Our renting regulations "suck" says New Zealand's tenant champion Shamubeel Eaqub.

The independent economist, who proudly rejects housing market investment and instead rents with his family in Epsom, told a corporate Auckland gathering yesterday morning how declining home ownership and a lack of protection measures made for an increasingly unpleasant environment for renters.

"I'm the champion renter in New Zealand but renting regulations suck. We still rent as if we're flatting," complained the author of Generation Rent - Rethinking New Zealand's Priorities, written with wife Selina Eaqub.

He encouraged those at the MinterEllisonRuddWatts and Crowe Horwath breakfast to read the book's 10-point plan to fix the rental market.

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That demands changing attitudes towards tenants, more houses being built, clarifying immigration policy, improving data collection on foreign buyers and acting on that if it's proved they are fuelling housing unaffordability, increasing housing in high-demand areas, reducing the easy supply of money for housing investment, clarifying existing property tax rules, improving financial literacy and encouraging alternative forms of investment and improving the scale and productivity of the construction sector.

Eaqub's comments come after Auckland landlord Ron Goodwin wrote a Herald opinion piece, published this week, on tenants from hell. Goodwin's piece was in response to a July 18 piece by columnist Deborah Hill Cone, complaining about tenant treatment by a real estate agency.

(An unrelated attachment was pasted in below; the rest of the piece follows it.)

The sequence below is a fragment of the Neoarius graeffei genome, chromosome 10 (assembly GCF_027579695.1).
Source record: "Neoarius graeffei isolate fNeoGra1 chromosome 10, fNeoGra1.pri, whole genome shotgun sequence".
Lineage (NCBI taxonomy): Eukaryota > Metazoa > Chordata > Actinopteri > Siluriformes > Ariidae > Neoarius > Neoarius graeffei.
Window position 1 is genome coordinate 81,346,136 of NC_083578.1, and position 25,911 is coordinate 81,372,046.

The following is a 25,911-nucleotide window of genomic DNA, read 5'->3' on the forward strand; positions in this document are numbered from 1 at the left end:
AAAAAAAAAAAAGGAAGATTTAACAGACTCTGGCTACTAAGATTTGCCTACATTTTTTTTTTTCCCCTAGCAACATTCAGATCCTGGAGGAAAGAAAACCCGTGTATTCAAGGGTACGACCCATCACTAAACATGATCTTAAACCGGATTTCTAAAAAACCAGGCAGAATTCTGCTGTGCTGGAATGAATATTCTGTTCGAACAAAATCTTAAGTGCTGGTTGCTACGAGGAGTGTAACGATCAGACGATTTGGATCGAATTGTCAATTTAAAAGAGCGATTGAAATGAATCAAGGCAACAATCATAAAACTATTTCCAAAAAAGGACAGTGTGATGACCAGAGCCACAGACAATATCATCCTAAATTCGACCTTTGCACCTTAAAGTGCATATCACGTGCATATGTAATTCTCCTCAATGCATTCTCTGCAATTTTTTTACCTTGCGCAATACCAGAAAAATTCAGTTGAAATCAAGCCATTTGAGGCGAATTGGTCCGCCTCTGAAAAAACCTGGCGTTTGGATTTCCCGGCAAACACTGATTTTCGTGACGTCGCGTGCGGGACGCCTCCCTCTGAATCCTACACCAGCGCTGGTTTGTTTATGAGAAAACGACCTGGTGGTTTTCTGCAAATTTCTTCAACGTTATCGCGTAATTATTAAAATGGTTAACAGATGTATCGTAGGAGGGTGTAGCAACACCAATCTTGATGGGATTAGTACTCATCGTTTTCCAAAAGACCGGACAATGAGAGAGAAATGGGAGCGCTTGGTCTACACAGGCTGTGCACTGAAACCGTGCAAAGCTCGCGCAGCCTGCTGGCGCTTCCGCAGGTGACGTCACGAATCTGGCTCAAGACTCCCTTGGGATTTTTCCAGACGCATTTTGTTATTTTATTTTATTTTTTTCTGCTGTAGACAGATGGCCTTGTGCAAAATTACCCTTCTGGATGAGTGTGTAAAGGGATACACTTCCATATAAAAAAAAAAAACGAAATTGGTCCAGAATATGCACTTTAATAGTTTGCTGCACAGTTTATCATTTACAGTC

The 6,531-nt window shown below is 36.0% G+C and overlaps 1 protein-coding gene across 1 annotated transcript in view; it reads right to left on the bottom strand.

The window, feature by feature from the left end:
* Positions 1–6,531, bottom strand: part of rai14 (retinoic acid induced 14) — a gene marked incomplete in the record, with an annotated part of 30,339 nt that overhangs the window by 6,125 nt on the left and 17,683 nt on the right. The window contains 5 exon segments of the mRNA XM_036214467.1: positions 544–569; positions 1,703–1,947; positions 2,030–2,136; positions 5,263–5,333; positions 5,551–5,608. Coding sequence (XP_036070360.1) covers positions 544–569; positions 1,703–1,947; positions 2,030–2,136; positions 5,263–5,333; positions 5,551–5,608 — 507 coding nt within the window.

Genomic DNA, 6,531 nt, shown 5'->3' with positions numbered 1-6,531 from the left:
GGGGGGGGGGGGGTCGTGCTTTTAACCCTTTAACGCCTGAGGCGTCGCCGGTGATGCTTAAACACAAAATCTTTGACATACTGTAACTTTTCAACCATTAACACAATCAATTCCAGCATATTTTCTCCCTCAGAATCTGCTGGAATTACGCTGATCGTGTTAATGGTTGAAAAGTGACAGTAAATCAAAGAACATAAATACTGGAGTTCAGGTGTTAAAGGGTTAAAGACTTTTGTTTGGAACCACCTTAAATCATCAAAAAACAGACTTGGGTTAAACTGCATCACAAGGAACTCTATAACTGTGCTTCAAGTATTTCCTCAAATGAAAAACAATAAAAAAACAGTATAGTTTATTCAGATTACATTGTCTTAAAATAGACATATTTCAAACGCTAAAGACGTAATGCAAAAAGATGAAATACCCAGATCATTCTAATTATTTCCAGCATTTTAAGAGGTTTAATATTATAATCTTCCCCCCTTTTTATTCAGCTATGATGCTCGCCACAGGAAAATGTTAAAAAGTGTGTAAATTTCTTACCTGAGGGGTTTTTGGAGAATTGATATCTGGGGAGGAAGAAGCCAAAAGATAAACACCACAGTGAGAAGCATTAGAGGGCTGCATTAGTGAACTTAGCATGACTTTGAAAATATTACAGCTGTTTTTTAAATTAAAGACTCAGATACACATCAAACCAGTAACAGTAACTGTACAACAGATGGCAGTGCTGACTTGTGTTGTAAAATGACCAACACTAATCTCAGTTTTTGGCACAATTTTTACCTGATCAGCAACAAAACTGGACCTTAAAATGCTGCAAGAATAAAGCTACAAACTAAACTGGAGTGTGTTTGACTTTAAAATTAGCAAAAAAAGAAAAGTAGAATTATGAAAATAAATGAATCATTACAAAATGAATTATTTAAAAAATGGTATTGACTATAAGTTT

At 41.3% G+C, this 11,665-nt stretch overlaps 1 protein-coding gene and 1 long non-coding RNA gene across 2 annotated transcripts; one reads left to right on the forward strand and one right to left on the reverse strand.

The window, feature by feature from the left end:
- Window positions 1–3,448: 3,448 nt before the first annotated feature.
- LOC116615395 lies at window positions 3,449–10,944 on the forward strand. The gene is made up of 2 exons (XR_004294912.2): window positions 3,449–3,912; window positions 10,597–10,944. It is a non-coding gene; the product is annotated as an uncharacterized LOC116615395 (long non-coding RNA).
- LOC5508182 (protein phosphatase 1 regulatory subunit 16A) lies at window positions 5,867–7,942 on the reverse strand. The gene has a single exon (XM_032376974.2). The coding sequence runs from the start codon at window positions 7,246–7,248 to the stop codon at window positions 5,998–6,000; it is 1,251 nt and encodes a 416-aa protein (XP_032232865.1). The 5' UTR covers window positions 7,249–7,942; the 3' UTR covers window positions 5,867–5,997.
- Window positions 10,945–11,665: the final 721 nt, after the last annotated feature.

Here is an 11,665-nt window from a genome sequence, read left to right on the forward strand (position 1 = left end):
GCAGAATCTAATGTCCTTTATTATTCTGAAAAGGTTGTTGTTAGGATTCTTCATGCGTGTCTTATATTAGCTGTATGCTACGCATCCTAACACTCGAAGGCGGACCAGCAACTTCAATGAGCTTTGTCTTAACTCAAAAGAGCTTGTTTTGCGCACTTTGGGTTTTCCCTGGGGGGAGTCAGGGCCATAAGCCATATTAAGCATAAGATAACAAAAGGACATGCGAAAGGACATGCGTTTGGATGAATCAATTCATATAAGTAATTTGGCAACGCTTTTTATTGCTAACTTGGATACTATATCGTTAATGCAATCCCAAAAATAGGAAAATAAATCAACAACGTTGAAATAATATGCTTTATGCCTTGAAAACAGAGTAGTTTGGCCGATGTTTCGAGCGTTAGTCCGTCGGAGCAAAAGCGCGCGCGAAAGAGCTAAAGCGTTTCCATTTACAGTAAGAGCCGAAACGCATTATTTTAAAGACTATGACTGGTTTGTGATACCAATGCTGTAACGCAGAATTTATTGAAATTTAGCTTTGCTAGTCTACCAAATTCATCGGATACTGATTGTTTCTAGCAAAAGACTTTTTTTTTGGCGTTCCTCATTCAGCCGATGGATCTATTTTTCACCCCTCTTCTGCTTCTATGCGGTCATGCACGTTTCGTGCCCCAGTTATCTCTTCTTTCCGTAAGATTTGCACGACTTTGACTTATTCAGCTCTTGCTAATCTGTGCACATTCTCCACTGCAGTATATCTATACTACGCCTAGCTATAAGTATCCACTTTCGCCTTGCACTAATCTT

"The rental legislation in New Zealand is biased completely in the tenants' favour but even more so when a long-suffering landlord tries to get justice out of the Tenancy Tribunal," Goodwin said.

"Take yesterday, for example. I had a telephone mediation finally scheduled after my application was filed with Tenancy Services on June 2 for a tenant who had been behind with his rent for over seven months, and was four weeks behind when I finally applied to the Tenancy Tribunal. After waiting for over six weeks, the scheduled mediator never showed up for work," Goodwin wrote.

The Ministry of Justice says the Tenancy Tribunal dealt with 19,095 applications in the 2014/2015 year, 16 per cent down on the 22,818 cases in the the previous year.

Landlords claim they bring about 70 per cent of the cases against tenants over unpaid rent.

Ministry figures showed that 16,808 were applications from landlords and 2287 were tenant applications.

One source close to the data said those figures told a story: "Contrary to what most people think that it's terrible landlords, most of it, as you see, is landlord applications."
No legislative reform is proposed for tenants but apartment dwellers and owners could see big change if recommendations of an investigation led by Auckland MP Nikki Kaye are acted on.